This story is part of Recode by Vox’s Tech Support series, which explores solutions for our warming world.
Last year, the world’s largest container ship set sail. The gargantuan Ever Ace, owned by Taiwanese firm Evergreen Marine, is 1,312 feet long, 206 feet wide, and can fit 23,992 20-foot shipping containers. Imagine the Empire State Building tipped over on its side and scooting along at 25 miles per hour, and you’ll get an idea of the scale.
Of course, moving an enormous vehicle like this demands a massive power plant: a towering 11-cylinder two-stroke engine yielding 95,000 horsepower. The stroke of its pistons is almost 12 feet. And like most cargo ships, it runs on one of the dirtiest fuels on the planet.
Known as bunker fuel or heavy fuel oil, the stuff that powers giant ships is literally the bottom of the barrel. It’s a thick sludge that has to be heated to 104 degrees Fahrenheit just to flow enough to be pumped. The exhaust it produces is filled with noxious chemicals. According to the International Council on Clean Transportation (ICCT), pollution from shipping contributes to about 60,000 premature deaths per year. Container ships are especially thirsty, with the largest burning more than 66 gallons of fuel per minute underway.
But heavy fuel oil is cheap and abundant. That combination poses an immense challenge for shippers and for the climate. The shipping industry accounts for about 3 percent of global greenhouse gas emissions, which is comparable to the total emissions from aviation. If it were its own country, shipping would rank around sixth in the world for its contributions to climate change.
Global demand for shipping is also growing, and if the sector doesn’t clean up, its harm to the climate will grow, too. According to the International Maritime Organization, the United Nations agency regulating shipping, emissions may grow to 130 percent of 2008 levels by the middle of the century if left unchecked. And it’s not just the ships that are concerning for the climate; the sprawling ports they use, with their trucks, tugboats, generators, and fuel pumps, are also major greenhouse gas emitters.
At the same time, global average temperatures are rising, and time is running out to keep global warming in check. Another UN group, the Intergovernmental Panel on Climate Change, reported that global emissions would have to fall by half by 2030 in order to keep the planet from warming up past 1.5 degrees Celsius this century. The IMO’s target — cutting emissions from shipping in half by 2050 relative to 2008 levels — is much slower. Yet even this target is getting expensive. Shipping economist Martin Stopford last year estimated meeting this goal would cost the industry $3.4 trillion.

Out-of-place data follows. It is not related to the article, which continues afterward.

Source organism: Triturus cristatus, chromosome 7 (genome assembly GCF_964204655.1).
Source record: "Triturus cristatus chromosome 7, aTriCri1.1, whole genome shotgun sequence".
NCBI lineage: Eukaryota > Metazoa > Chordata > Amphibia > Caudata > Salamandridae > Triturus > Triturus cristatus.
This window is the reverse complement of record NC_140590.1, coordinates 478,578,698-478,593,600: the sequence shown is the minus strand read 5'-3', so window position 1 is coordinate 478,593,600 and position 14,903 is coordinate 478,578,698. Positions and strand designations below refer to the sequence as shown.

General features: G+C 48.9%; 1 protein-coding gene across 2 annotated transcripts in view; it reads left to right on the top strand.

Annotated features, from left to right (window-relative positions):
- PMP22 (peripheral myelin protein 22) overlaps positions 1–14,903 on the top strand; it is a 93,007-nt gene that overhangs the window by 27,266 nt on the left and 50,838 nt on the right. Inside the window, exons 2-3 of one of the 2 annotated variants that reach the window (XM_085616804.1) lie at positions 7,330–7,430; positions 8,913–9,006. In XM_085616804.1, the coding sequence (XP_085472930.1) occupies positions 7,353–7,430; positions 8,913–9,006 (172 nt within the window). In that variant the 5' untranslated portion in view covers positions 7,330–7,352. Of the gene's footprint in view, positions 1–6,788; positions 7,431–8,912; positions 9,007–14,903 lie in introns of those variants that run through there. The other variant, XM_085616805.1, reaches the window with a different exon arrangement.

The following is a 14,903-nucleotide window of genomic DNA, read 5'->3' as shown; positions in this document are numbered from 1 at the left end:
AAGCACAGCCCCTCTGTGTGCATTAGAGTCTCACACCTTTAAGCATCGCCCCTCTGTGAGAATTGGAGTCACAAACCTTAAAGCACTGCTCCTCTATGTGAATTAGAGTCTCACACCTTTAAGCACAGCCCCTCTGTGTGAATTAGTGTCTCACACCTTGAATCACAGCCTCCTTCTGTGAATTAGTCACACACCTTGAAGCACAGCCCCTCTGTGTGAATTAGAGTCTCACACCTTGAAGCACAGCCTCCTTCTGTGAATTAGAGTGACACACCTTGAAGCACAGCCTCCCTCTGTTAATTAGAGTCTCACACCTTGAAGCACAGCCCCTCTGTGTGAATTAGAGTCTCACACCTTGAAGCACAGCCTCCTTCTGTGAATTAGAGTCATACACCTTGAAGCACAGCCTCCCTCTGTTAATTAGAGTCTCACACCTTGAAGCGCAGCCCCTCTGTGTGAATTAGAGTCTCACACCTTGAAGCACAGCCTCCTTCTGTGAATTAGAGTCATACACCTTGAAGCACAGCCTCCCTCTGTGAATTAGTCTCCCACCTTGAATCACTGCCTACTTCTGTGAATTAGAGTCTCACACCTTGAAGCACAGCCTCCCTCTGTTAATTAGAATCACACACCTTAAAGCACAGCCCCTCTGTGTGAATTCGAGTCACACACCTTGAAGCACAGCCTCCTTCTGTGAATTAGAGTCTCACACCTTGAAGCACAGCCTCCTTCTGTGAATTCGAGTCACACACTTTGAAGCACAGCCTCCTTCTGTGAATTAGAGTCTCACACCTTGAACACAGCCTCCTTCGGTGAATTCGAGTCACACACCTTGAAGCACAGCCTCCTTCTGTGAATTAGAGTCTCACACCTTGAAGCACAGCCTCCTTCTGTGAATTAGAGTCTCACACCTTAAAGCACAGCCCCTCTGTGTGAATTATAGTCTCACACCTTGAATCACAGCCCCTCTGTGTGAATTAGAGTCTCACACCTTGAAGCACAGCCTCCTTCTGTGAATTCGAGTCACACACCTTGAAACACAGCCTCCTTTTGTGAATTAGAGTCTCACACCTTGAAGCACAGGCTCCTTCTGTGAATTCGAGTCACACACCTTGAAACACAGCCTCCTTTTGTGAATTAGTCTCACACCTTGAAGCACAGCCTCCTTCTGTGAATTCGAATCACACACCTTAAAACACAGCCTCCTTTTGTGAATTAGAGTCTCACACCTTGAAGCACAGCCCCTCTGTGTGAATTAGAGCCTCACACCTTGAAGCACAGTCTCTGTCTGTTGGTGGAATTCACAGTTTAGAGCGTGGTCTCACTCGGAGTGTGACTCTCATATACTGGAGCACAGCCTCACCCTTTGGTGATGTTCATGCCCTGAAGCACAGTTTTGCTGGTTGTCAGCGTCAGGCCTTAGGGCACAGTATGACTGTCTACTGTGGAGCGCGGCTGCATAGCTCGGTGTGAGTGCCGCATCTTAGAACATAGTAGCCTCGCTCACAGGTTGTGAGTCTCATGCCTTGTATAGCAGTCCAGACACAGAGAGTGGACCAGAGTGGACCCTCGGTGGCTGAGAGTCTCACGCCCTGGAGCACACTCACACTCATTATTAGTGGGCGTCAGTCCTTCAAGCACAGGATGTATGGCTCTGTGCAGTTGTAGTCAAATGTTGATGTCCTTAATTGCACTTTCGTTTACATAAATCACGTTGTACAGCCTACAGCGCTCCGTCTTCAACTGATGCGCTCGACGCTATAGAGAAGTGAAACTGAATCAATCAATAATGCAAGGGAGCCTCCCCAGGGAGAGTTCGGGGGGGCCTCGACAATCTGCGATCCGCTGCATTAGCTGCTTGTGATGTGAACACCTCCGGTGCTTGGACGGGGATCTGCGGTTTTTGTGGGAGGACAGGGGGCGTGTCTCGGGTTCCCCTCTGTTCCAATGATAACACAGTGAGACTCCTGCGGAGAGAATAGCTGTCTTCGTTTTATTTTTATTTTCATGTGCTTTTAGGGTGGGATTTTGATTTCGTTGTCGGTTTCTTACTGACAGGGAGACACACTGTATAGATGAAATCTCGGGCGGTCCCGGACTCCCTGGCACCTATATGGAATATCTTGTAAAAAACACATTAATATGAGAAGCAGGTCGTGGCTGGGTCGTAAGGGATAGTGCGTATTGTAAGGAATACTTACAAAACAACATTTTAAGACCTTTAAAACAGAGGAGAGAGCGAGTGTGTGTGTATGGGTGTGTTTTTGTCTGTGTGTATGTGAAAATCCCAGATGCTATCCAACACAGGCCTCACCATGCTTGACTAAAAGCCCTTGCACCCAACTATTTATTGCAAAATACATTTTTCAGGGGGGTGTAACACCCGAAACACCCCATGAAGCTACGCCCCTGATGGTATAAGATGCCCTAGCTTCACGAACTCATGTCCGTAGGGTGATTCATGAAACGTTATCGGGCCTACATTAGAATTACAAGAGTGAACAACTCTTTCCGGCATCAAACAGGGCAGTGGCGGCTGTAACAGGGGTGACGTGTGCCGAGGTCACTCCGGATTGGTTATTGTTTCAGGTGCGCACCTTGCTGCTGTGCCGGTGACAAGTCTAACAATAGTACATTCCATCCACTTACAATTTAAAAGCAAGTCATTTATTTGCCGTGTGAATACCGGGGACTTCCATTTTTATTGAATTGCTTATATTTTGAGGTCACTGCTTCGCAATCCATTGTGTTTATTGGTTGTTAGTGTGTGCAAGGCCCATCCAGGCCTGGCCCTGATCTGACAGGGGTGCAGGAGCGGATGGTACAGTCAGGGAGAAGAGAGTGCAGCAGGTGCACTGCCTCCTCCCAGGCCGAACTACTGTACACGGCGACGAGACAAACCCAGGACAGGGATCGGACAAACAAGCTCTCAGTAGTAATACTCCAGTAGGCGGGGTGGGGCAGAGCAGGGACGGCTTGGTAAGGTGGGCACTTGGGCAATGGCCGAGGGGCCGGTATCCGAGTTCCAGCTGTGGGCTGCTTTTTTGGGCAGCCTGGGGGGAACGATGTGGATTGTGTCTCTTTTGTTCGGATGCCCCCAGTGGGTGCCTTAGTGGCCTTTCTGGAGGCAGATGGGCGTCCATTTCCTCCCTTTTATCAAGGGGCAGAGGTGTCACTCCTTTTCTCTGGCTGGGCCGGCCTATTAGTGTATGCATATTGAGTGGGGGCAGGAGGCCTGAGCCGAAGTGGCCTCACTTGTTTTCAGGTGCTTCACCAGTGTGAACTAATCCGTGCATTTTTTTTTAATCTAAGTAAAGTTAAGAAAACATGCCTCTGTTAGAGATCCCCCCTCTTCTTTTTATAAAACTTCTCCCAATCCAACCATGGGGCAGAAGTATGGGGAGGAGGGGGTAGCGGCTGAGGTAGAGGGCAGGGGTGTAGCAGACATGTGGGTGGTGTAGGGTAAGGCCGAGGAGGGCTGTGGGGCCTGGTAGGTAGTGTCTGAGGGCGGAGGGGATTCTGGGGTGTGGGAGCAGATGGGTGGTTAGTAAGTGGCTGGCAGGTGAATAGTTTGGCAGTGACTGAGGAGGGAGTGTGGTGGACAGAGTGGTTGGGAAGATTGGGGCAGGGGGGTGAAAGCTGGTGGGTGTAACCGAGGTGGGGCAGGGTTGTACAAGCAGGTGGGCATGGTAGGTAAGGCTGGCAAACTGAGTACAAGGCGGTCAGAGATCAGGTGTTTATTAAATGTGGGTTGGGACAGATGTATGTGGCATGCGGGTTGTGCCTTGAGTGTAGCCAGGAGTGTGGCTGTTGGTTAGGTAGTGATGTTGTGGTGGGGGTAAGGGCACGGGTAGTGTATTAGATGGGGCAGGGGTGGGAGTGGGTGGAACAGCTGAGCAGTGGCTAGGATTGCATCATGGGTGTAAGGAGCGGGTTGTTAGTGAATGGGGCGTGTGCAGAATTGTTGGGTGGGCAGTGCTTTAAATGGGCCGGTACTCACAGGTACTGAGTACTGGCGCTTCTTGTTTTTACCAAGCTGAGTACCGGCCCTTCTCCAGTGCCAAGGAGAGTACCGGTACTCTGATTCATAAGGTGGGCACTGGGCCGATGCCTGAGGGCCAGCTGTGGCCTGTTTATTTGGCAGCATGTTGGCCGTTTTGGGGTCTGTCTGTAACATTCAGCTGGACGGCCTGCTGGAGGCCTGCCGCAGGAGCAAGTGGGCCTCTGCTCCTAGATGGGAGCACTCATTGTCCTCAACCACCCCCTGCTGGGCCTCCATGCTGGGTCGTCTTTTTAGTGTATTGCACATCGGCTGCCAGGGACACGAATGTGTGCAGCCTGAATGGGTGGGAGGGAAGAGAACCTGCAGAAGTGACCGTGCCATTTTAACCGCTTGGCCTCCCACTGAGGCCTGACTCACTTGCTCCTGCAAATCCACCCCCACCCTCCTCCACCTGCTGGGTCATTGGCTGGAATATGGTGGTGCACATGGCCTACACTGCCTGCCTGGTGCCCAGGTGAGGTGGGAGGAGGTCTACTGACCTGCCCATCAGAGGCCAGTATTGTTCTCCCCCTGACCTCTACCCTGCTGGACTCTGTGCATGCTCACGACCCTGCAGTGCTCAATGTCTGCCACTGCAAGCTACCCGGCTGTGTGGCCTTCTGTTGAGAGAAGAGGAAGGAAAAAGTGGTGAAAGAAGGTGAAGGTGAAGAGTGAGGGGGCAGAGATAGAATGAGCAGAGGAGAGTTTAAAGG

Is it possible then to grow the global shipping industry and reduce its impact on the climate at the same time?
Some major shipping companies think so. A few have set even more ambitious climate targets for themselves, beyond what regulators have imposed. “Delay is the name of the game for most of the industry, except for the leaders who have enough resources to get ahead of the curve,” said Bryan Comer, the marine program lead at ICCT.
These companies don’t just want to trade credits and buy carbon offsets to meet their targets, either. They want to decarbonize the ships completely, ensuring that the largest vehicles on earth have zero impact on the climate. It’s a Brobdingnagian challenge, requiring the development and deployment of completely new energy technologies around the world at a frenetic pace, including biofuels and powertrains running on hydrogen, methanol, or ammonia.
But if you can decarbonize a container ship, you can decarbonize just about every other heavy-duty vehicle. And since so much of the world’s economy depends on shipping, every sector that relies on it will also experience lower emissions across their supply chains. The effort to clean up the shipping industry will ripple across all of the world’s oceans, into every port, industry, and business.
Why some shippers are moving faster on climate change than regulators
Shipping lanes are the arteries of the global economy, and the ships within them are the blood cells carrying the vital nutrients entire countries need to survive. Food, fuel, medicines, ores, minerals, laptops, sneakers, televisions, toys, flat-pack furniture, flashlights, T-shirts, cars, bicycles, books — close to 90 percent of cargo in the world travels via container ship.
We learned last year how costly it can be if one of those arteries gets blocked when the Ever Given container ship ran aground in the Suez Canal. The stuck ship halted about $10 billion worth of trade for each of the six days it was stuck. And the Covid-19 pandemic illustrated just how devastating it can be when ports become congested and international shipping slows down. Stores sit with empty shelves. Businesses close. Prices rise.
But much of this circulation is on the high seas, where it’s difficult to keep track of what vessels are doing and how much they’re polluting.
“This is a sector that’s not used to public accountability, or even public awareness,” said Dan Hubbell, campaign manager at the Ocean Conservancy. “It’s mainly out of sight, out of mind.”